• Includes a new Farmland Tenure, Transition, and Entry Data Initiative to collect important data on farmland ownership, tenure, transition, barriers to entry, profitability and viability of beginning farmers in order to improve policymaking and analysis.
  • Reauthorizes and maintains level funding for the Transition Incentives Program (CRP-TIP) to help facilitate the transition of farmland coming out of the Conservation Reserve Program (CRP) to the next generation of farmers. But it does not make needed administrative changes to improve the effectiveness of the program.

Problematic:

  • Farm Service Agency (FSA) guaranteed operating loan limits are increased without increasing overall program funding, thereby decreasing the opportunity for small-scale and beginning farmers to access loans.
  • No increases to FSA direct farm ownership loan limits.

 

Local and Regional Food Systems and Rural Development

Good:

  • Increases mandatory funding to $275 million over 5 years for the Food Insecurity Nutrition Incentives Program (FINI), which provides competitive grants to projects that help low-income consumers participating in the Supplemental Nutrition Assistance Program (SNAP) purchase more fresh fruits and vegetables through incentives.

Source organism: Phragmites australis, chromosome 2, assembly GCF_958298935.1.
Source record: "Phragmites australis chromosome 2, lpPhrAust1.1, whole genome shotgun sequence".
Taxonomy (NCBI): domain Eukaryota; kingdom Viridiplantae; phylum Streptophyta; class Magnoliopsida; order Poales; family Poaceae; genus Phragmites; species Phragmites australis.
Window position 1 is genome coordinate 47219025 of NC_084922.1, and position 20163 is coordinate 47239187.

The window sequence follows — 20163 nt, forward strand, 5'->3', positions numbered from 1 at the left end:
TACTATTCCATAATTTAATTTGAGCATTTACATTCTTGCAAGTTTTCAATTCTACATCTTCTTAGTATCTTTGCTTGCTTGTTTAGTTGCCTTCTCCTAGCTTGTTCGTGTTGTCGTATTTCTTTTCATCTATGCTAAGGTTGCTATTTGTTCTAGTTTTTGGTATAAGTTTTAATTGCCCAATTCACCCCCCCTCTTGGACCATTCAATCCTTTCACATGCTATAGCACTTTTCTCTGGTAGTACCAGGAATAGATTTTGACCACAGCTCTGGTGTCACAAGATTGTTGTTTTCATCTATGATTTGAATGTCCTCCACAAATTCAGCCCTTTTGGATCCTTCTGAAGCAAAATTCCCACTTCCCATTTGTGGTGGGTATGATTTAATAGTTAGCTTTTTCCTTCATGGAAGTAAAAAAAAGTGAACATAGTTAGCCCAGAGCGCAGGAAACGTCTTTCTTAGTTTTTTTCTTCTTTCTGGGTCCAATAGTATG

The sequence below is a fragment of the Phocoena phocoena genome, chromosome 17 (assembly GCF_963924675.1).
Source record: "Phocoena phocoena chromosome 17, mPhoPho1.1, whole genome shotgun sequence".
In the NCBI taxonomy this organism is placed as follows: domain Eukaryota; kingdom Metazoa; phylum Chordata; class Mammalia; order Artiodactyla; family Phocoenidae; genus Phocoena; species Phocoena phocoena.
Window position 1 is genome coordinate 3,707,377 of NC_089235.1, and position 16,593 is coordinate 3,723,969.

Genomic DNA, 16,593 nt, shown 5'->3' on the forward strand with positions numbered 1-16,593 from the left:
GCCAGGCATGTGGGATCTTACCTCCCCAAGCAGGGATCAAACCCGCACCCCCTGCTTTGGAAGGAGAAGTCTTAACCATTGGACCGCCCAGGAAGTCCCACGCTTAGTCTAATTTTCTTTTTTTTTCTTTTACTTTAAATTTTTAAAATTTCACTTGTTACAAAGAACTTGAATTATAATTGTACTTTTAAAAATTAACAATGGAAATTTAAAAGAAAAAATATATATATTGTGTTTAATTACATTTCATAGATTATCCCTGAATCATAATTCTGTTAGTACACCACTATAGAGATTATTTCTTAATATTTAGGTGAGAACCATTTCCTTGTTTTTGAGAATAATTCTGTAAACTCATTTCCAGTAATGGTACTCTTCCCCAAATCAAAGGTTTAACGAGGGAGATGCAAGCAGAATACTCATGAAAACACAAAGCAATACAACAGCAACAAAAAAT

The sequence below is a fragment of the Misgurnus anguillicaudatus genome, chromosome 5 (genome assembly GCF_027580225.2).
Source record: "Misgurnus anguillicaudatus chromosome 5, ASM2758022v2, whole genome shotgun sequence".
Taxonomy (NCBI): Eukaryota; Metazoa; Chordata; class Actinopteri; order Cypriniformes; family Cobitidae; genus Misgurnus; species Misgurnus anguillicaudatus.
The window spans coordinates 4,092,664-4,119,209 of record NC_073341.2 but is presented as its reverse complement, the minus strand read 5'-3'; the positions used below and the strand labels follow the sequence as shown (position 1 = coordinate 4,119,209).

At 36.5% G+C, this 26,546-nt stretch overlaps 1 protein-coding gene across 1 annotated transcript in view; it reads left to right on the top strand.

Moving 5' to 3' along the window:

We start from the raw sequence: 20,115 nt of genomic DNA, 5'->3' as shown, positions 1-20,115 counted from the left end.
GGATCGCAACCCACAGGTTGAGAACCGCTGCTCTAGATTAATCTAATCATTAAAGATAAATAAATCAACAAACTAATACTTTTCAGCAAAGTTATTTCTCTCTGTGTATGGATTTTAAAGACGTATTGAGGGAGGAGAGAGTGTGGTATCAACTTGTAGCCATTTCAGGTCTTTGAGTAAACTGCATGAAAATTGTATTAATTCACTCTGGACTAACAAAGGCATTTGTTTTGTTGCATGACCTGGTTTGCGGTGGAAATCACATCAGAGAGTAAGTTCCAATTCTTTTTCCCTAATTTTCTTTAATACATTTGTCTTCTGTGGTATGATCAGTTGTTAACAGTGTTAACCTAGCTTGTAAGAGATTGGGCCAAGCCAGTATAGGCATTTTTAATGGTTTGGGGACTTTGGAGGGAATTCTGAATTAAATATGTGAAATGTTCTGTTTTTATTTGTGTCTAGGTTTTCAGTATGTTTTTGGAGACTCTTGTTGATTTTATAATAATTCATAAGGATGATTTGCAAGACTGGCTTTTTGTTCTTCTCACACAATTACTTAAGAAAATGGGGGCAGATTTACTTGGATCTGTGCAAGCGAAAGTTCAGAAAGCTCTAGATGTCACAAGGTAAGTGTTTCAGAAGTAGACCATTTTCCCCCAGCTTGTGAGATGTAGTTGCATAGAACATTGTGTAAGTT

Problematic:

  • Provides no mandatory funding for the Food Safety Outreach Program (FSOP), which is a competitive grant program to help farmers and processors comply with new food safety requirements.
  • Provides no mandatory funding for the Farmers Market and Local Food Promotion Program (FMLFPP), which is a competitive grant program that funds direct-to-consumer marketing strategies as well as local and regional food business enterprises.
  • Provides no mandatory funding for the Value-Added Producer Grant Program (VAPG), which provides competitively awarded grants to producers to create or develop value-added producer-owned businesses.
  • Eliminates the National Organic Certification Cost Share Program (NOCCSP), which helps small and mid-sized organic farm businesses afford annual certification costs.

 

Research

Good:

  • Provides a $10 million increase in mandatory funding for the Organic Agriculture Research & Extension Initiative (OREI), which supports research projects that address the most critical challenges that organic farmers face.

Problematic:

  • Reauthorizes the Sustainable Agriculture Research and Education Program (SARE), which provides funding for farmer-driven research, but provides no increases in funding.